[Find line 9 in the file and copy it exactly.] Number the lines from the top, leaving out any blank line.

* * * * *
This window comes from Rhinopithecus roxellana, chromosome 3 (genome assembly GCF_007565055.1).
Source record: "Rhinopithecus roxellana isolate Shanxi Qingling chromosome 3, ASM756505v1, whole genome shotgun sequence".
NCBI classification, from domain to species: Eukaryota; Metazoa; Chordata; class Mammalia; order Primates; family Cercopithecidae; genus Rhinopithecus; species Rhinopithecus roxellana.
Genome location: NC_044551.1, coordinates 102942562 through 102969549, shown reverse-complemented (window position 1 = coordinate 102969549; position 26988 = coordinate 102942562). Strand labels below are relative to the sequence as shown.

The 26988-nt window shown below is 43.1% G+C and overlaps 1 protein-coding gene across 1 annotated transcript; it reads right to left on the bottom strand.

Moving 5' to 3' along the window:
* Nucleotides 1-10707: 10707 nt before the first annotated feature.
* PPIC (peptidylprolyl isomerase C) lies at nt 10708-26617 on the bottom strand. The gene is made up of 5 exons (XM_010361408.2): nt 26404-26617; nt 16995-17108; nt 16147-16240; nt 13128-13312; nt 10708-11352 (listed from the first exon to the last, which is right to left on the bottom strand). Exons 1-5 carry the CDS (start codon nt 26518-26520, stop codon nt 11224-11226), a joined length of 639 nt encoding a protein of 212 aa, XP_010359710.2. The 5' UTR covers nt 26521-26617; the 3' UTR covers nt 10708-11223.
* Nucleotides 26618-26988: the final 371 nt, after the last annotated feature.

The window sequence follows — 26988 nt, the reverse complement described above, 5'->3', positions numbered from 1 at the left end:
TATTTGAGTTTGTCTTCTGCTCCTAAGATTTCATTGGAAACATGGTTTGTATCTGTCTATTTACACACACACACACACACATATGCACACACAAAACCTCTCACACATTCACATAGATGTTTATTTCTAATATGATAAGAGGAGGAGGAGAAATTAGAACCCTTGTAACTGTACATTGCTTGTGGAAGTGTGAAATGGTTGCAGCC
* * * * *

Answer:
* Nucleotides 26618-26988: the final 371 nt, after the last annotated feature.